We recommend that the EU appoint a special envoy to work with Iran, Iraq, and the GCC on diplomatic pathways for reducing tensions in the Middle East. The EU and E3 could support the United Nations (UN) secretary-general and the five permanent members of the Security Council (P5) in launching a process based on paragraph eight of UN Security Council Resolution 598, which ended the 1980-1988 Iran-Iraq War and which Iran has cited in its 2019 Hormuz Peace Endeavor (HOPE). Europe can also further energize three existing tracks of dialogue—led by Oman, Kuwait, and the UAE—between Iran and Saudi Arabia.
One area ripe for confidence-building measures is the maritime domain, where Europe could support a Charter for the Persian Gulf based on UN Convention on the Law of the Sea (UNCLOS), which could include early warning, notification of exercises, and nuclear accident crisis management. The E3 and EU could also begin a process of consultation on the role of artillery rockets, ballistic missiles, cruise missiles, strike aircraft, and armed drones in conflict, with the aim of devising regional confidence-building measures, such as advanced warning of missile tests and constraints on the range and type of ballistic missiles.
The E3 and EU should also encourage more support for a swift UN-mediated settlement in Yemen.
Another casualty of the JCPOA’s travails has been people-to-people ties and support for civil society inside Iran. European governments should press for additional mutual release of detainees by Iran and Western countries, including dual nationals, and work with the UN and international non-governmental organizations to urge Iran to open space for a peaceful expression of views and activism.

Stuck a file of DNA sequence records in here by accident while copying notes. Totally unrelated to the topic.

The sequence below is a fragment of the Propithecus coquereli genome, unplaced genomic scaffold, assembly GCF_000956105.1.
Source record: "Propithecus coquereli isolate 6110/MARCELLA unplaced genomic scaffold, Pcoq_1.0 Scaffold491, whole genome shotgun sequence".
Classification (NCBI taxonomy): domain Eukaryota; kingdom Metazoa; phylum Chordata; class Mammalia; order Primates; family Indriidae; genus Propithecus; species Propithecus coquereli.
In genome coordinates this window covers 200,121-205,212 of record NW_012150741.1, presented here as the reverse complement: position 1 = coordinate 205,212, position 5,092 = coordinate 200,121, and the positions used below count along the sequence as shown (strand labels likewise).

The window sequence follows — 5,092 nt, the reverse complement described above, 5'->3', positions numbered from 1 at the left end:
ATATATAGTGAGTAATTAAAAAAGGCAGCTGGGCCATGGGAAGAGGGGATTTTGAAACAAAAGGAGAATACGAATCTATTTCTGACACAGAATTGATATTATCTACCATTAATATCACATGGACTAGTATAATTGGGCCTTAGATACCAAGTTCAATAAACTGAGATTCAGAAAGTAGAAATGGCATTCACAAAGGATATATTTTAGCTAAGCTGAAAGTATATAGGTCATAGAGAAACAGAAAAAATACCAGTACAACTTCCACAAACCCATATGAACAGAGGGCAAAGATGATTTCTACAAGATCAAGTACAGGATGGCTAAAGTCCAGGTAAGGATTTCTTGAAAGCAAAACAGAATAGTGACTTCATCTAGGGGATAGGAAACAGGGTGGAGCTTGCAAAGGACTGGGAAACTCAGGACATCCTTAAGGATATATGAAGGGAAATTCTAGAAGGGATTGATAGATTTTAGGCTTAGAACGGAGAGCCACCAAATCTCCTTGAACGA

European governments should also support renewed backchannel talks among European and Iranian officials and experts, as well as non-governmental US representatives, to restore dialogue interrupted by the pandemic. The Europeans should encourage Saudi Arabia to invite Iran to participate in the virtual G20 meetings in Riyadh in late November, especially as much of the focus will be on COVID-19 recovery.
Forty-one years after the Iranian Revolution, the Islamic Republic of Iran remains estranged from the United States and has complicated relations with many US allies. Europe and Iran have had their difficulties but have largely been able to maintain diplomatic ties. The 2015 JCPOA was a high point of European diplomacy with Tehran, with the E3 beginning the process in 2003 that led to the deal and the EU continuing to serve as the chair and convener for the Joint Commission.
Our report outlines a number of steps that Europe can take to shore up the JCPOA, promote regional conflict resolution, and revive people-to-people engagement. With both the US and Iran embroiled in domestic politics—and a short window before Iranians choose a new president—Europe can once again serve as a bridge to keep diplomacy alive.
Barbara Slavin is the director of the Future of Iran Initiative and a nonresident senior fellow at the Atlantic Council.
Ellie Geranmayeh is a senior policy fellow and deputy director of the Middle East and North Africa program at the European Council on Foreign Relations.
Sahil Shah is a policy fellow at the European Leadership Network.